UNIVERSITY PARK, Pa. -- On the first anniversary of Joe Paterno's final weekend as football coach at Penn State, his successor looked to have every intention of honoring his memory, or most certainly his play calling.
Bill O'Brien seemed to want his red hot Lions to cool their jets and beat Ohio State the way Penn State did in, say, 1978, flogging them with defense, getting a big play in the kicking game like Mike Hull's blocked punt for a touchdown late in the second quarter, and hoping that no one on the other sideline would figure things out.
The primary problem with that: Urban Meyer is not Woody Hayes.
It took Meyer all but a minute of the first half before he could coax Braxton Miller and the Buckeyes attackers to score a touchdown, but it took less than 80 seconds after the intermission before Ohio State had a second, then a third and fourth before the end of the third quarter.
In the meantime, the so-called NASCAR offense for which Penn State had been getting so much buzz had apparent gearbox trouble from the start, as O'Brien called for handoffs on four of the first five first-down plays, and five of the first seven.
The only difference between O'Brien and Paterno at that point was that Joe never wore a headset.
And that inside handoff to Bill Belton on a fourth-quarter 2-point try? Pure, vintage Joe.
"I didn't do a very good job tonight as head football coach and I have to do a better job for this football team," O'Brien said on the far end of his first Big Ten loss. "I'll dive into that tape tomorrow."
Bill please, no more dive plays.
NASCAR needn't worry about any copyright infringement. This was throwback, low-gloss Penn State football, so this morning NASCAR isn't to be confused with anything but what it's always been, a colossal waste of fuel.
Ohio State's relentlessly impressive 35-23 victory would have rammed into focus the notion that the Buckeyes aren't unbeaten and ranked in the Top 10 for nothin', except, of course, they are.
It's all for nothing, as it is for Penn State, because after a week of serious hype for this matchup, no one ever surpassed its best description -- Battle of the Banned. Both schools are prohibited from postseason honors by the uneven hand of the NCAA, but Saturday night's episode inside a rapidly-deflating 107,818 at Beaver Stadium was likely more significant to Penn State.
With a chance to rebound even more dramatically and conspicuously from the sickening scandal that broke a year ago this week, O'Brien's Lions couldn't provide the rocket boost needed to eject Penn State from its fouled atmosphere.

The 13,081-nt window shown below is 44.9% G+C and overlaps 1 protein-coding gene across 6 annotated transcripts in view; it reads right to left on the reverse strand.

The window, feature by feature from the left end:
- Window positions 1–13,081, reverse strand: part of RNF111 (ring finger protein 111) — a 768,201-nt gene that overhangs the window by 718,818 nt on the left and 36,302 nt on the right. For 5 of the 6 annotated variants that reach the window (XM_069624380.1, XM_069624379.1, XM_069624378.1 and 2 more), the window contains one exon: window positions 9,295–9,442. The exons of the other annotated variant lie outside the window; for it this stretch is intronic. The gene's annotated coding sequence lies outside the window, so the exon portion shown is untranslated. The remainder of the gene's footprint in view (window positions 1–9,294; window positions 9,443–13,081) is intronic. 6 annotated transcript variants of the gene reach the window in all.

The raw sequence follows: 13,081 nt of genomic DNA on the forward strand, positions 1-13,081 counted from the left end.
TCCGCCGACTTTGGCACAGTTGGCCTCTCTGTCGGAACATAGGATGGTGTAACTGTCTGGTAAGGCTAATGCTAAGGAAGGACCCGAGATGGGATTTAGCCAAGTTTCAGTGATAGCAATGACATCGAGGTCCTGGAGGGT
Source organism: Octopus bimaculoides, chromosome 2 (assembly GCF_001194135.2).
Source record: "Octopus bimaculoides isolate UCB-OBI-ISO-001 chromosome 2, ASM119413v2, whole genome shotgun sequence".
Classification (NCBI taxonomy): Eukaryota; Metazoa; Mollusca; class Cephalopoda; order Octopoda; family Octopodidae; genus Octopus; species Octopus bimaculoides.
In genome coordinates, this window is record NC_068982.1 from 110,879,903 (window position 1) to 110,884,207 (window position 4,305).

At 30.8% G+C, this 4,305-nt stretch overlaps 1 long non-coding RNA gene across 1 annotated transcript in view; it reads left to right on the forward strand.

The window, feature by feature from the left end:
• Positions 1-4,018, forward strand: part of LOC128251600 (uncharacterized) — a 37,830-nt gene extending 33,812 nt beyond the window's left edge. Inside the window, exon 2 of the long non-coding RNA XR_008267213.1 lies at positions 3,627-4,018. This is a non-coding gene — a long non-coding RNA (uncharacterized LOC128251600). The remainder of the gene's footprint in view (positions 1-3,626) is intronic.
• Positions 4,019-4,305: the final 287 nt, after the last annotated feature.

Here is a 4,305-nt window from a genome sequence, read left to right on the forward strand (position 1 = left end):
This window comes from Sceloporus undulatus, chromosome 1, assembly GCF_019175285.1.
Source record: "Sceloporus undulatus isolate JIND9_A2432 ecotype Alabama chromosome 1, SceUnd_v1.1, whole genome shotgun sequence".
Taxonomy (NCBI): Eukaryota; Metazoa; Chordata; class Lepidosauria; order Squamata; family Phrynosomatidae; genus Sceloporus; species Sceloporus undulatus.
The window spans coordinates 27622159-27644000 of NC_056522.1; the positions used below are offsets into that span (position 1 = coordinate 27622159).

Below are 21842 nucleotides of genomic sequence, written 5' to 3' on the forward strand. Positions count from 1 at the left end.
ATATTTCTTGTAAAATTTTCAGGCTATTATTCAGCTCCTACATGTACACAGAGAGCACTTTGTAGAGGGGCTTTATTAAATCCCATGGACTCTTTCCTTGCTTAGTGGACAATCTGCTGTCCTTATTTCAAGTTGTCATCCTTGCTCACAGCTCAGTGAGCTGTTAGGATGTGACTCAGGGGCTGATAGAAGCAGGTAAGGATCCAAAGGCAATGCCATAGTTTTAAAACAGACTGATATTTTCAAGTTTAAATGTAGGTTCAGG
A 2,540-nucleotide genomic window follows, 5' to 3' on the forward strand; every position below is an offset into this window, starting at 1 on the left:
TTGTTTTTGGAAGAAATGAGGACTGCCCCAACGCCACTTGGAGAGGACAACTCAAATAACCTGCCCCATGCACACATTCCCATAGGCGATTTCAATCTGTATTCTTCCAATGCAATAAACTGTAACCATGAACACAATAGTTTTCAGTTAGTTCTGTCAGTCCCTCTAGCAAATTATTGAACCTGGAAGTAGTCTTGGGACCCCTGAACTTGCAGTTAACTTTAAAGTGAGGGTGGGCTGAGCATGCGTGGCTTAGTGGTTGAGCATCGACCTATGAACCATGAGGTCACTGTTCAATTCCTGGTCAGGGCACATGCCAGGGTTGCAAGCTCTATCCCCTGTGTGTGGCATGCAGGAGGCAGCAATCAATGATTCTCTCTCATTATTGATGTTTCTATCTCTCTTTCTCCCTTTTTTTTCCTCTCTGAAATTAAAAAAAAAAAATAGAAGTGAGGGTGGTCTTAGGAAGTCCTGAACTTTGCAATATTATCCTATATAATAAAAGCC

Jerry Sandusky was still highly visible in prison garb effigy among the tailgaters. Graham Spanier's replacement as university president, Rodney Erickson, was still booed lustily during a halftime academic honors ceremony for absorbing both the flawed Freeh Report and the preposterous NCAA sanctioning without a peep of protest.
"Honestly, you come to Penn State to be able to win games like this," said John Urschel, the graduate math genius guard. "We didn't string plays together tonight. Their front seven was very strong. John Simon is a great defensive end. Johnathan Hankins a great tackle. It's just a very tough loss.
"As a guard, it's hard for me to speak to the problems we had on the edge, but we have to look at it and figure out a way to go forward. There are a lot of games left."
Urschel's probably being a little charitable with all that. This Ohio State defense couldn't stop Indiana from ringing up 49 points. Couldn't stop its past three opponents from putting up 109. But Penn State, which had run up at least 35 in every conference game, was saved only by some late cosmetic spasms from getting walloped, 35-10.
Lions quarterback Matt McGloin, everyone's favorite exhibit of O'Brien's miracle whip quarterback recipe, threw for 327 yards and two touchdowns, but those numbers were only eyewash for the crippling interception he threw to Ohio State linebacker Ryan Shazier in the opening minutes of the third quarter. Shazier took it in stride at the Penn State 17 and rolled home for the touchdown that gave Ohio State the lead it would never relinquish.
"Matt McGloin's a tough guy, a real competitor, and he's taken really good care of the football," O'Brien lamented. "The guy just made a great play."
The head coach sounded like his next words to McGloin would be the old "it's-not-you-it's-me" bit.
"Offensively I could have done some better things," O'Brien insisted. "I could have adjusted better. I could have had a better game plan. I'm going to do a better job."
No one's done a better job for Penn State around here in the past year than Bill O'Brien. But with Saturday's jarring metaphorical sack, the job will get harder, the road back longer, and the memories will somehow stay persistently fresh.
Gene Collier: email@example.com